Climate change is real and is impacting our lives now. Even banks are seeing how it can impact their business. From an open letter from the Governor of Bank of England Mark Carney, Governor of Banque de France François Villeroy de Galhau and Chair of the Network for Greening the Financial Services Frank Elderson:
The catastrophic effects of climate change are already visible around the world. From blistering heatwaves in North America to typhoons in south-east Asia and droughts in Africa and Australia, no country or community is immune. These events damage infrastructure and private property, negatively affect health, decrease productivity and destroy wealth. And they are extremely costly: insured losses have risen five-fold in the past three decades. The enormous human and financial costs of climate change are having a devastating effect on our collective well being.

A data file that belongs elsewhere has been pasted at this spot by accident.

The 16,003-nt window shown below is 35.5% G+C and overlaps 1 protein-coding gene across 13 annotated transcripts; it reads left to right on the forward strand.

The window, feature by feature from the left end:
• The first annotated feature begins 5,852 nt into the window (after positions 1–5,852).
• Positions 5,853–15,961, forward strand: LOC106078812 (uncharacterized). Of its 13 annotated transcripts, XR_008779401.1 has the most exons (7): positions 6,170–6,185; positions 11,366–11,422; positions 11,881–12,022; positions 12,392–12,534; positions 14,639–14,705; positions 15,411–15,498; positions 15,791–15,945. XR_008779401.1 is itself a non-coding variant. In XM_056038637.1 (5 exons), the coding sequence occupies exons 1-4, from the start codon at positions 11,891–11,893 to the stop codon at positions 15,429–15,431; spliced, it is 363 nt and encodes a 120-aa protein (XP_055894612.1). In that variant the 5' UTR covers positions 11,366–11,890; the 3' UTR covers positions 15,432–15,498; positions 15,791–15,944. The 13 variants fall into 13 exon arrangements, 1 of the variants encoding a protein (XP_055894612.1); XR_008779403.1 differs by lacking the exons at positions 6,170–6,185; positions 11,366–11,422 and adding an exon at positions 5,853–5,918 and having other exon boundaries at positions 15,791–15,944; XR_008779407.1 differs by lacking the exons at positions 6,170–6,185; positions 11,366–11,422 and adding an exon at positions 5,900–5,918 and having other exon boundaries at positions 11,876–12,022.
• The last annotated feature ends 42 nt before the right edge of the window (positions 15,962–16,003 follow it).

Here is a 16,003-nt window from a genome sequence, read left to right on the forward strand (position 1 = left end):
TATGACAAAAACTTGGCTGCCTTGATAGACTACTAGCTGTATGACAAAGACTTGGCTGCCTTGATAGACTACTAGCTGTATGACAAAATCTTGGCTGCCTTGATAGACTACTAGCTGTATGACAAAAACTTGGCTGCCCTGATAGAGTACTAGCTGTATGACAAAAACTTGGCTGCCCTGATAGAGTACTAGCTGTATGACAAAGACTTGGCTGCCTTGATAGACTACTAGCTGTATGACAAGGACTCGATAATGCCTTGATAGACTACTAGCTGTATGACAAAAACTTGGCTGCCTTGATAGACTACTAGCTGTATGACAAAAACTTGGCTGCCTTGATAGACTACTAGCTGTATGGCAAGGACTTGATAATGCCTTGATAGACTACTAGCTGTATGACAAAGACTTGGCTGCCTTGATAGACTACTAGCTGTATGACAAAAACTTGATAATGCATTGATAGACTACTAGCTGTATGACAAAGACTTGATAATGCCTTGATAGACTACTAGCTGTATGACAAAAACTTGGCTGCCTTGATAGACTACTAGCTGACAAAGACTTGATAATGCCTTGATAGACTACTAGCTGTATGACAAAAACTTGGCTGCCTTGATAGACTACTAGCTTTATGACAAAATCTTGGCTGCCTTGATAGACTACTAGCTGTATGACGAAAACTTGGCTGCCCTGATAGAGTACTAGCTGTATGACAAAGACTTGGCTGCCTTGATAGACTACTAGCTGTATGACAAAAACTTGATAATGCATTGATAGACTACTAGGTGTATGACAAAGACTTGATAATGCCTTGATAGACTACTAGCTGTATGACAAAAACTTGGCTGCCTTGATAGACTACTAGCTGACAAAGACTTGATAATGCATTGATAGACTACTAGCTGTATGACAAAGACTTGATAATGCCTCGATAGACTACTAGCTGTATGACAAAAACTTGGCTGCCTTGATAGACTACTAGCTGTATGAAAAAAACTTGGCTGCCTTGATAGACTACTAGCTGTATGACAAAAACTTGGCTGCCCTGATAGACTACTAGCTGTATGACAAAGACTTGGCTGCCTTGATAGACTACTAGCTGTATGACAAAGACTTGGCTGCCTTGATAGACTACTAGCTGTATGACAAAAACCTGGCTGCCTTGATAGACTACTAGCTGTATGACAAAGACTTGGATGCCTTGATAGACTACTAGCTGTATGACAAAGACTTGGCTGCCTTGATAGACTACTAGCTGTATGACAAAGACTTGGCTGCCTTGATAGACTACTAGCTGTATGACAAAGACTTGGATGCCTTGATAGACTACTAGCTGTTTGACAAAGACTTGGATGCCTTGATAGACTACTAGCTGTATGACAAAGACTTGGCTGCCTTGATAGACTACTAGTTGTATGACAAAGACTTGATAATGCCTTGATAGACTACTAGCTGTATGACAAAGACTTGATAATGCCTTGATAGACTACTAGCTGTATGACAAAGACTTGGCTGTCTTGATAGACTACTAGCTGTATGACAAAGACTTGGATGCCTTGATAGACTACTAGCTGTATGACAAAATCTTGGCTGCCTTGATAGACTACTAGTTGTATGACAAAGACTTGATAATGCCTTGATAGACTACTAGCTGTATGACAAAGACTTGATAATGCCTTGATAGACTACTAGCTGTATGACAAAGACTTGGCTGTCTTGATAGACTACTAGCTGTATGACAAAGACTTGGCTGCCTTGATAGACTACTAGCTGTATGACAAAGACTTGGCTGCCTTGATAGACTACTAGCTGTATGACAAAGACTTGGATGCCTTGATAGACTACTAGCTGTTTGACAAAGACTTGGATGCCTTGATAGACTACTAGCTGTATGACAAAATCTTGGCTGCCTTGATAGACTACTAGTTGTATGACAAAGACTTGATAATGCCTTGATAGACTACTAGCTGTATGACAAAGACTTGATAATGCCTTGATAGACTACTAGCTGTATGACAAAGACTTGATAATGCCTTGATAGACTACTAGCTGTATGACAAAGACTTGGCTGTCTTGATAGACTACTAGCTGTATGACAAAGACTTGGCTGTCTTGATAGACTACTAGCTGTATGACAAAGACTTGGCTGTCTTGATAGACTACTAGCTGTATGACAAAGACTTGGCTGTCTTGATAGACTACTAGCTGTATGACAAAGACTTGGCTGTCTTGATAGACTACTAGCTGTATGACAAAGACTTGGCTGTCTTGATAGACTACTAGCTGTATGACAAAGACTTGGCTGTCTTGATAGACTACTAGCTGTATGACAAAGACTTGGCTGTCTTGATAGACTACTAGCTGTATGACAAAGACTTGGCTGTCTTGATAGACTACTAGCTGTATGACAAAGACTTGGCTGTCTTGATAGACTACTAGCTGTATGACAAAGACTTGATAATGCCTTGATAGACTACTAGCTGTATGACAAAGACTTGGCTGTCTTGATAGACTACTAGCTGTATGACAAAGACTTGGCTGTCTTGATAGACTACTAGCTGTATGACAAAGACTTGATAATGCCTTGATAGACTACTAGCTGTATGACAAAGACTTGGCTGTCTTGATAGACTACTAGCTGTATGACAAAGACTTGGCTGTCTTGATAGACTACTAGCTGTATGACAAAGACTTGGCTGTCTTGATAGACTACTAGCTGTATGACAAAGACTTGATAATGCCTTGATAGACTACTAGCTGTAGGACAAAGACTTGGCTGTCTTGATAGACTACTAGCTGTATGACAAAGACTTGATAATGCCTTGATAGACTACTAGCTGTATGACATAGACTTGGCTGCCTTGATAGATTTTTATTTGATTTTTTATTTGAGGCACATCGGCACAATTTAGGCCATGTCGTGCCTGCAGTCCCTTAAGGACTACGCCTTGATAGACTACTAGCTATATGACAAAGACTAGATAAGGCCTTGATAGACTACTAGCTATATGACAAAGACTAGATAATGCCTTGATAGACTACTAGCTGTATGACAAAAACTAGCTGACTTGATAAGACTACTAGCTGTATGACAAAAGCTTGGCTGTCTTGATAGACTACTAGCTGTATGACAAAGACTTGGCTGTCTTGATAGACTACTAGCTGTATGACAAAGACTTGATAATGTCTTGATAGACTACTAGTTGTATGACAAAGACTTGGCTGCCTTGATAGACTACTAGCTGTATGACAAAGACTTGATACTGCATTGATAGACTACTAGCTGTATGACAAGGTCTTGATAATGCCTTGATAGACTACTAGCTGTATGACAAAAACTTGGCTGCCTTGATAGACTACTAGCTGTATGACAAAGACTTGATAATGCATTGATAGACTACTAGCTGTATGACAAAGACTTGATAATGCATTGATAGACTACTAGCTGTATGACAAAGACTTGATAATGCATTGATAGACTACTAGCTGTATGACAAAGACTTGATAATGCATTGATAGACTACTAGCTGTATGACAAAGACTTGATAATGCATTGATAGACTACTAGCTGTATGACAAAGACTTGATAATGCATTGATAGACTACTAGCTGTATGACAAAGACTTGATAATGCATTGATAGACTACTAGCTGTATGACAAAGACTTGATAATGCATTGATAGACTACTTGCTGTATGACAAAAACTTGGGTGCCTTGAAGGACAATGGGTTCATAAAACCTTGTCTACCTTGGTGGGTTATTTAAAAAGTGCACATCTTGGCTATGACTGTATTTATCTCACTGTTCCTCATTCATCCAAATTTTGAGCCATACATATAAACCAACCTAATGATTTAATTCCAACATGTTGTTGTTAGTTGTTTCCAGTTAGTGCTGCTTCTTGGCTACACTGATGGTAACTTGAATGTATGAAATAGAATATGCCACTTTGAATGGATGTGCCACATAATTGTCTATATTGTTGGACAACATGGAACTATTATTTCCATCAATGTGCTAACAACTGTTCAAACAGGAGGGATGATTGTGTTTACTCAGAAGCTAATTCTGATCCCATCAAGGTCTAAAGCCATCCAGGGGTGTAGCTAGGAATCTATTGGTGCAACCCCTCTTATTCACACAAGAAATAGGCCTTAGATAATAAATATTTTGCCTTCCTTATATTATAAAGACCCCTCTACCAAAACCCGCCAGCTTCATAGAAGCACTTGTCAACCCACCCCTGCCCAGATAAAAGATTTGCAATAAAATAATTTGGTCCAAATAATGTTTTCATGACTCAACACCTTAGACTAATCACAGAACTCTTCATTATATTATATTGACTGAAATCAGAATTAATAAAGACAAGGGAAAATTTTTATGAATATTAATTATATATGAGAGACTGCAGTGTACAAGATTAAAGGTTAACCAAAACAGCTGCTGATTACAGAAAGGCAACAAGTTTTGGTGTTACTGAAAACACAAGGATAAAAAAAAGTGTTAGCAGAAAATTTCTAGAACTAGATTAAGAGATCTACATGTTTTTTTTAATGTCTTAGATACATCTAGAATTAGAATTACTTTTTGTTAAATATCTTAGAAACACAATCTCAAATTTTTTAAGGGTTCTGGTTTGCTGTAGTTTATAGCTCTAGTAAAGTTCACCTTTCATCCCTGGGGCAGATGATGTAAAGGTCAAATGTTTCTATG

The authors call for an orderly transition to a low-carbon economy. “The stakes are undoubtedly high,” the authors wrote. “But the commitment of all actors in the financial system to act on these recommendations will help avoid a climate-driven ‘Minsky moment’ – the term we use to refer to a sudden collapse in asset prices.” In other words, the climate change bubble could burst.
Less than 24 hours remain in this 50th Earth Day, a brief moment in Earth history. Whatever humans do, the earth will be fine. It’s human life and society that’s at risk. My takeaway from 50 years of considering Anders’ image of Earth against a background of the immensity of space is the same as when I first saw it: we humans are all in this together. It is going to take more than Earth Day to bring political will to act on climate.
The amount of snow and ice melt in the Midwest is monumental.
Iowa Governor Kim Reynolds issued disaster proclamations for 41 counties because of flooding (Click on the map to see details).